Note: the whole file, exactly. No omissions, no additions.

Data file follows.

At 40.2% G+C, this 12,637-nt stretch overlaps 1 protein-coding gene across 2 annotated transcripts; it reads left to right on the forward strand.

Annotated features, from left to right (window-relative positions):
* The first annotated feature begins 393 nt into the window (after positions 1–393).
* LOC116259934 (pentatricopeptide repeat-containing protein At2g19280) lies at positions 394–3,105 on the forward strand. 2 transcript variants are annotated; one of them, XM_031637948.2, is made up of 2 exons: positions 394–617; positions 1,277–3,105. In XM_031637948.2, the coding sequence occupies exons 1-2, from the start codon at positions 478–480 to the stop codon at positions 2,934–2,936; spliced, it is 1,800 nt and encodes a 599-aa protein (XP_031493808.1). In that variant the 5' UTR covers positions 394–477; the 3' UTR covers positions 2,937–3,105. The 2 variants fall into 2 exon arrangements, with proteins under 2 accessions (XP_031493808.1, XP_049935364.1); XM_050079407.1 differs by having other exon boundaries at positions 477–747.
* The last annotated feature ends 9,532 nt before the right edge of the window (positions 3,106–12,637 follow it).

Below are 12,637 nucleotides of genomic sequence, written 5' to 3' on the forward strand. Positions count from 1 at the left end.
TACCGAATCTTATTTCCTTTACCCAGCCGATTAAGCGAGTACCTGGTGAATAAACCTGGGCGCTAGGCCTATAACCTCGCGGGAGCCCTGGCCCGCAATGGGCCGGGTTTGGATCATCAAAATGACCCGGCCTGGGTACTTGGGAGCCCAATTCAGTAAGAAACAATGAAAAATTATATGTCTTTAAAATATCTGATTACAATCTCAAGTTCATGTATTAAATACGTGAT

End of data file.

At 40.2% G+C, this 12,637-nt stretch overlaps 1 protein-coding gene across 2 annotated transcripts; it reads left to right on the forward strand.

Annotated features, from left to right (window-relative positions):
* The first annotated feature begins 393 nt into the window (after positions 1–393).
* LOC116259934 (pentatricopeptide repeat-containing protein At2g19280) lies at positions 394–3,105 on the forward strand. 2 transcript variants are annotated; one of them, XM_031637948.2, is made up of 2 exons: positions 394–617; positions 1,277–3,105. In XM_031637948.2, the coding sequence occupies exons 1-2, from the start codon at positions 478–480 to the stop codon at positions 2,934–2,936; spliced, it is 1,800 nt and encodes a 599-aa protein (XP_031493808.1). In that variant the 5' UTR covers positions 394–477; the 3' UTR covers positions 2,937–3,105. The 2 variants fall into 2 exon arrangements, with proteins under 2 accessions (XP_031493808.1, XP_049935364.1); XM_050079407.1 differs by having other exon boundaries at positions 477–747.
* The last annotated feature ends 9,532 nt before the right edge of the window (positions 3,106–12,637 follow it).

Below are 12,637 nucleotides of genomic sequence, written 5' to 3' on the forward strand. Positions count from 1 at the left end.
TACCGAATCTTATTTCCTTTACCCAGCCGATTAAGCGAGTACCTGGTGAATAAACCTGGGCGCTAGGCCTATAACCTCGCGGGAGCCCTGGCCCGCAATGGGCCGGGTTTGGATCATCAAAATGACCCGGCCTGGGTACTTGGGAGCCCAATTCAGTAAGAAACAATGAAAAATTATATGTCTTTAAAATATCTGATTACAATCTCAAGTTCATGTATTAAATACGTGAT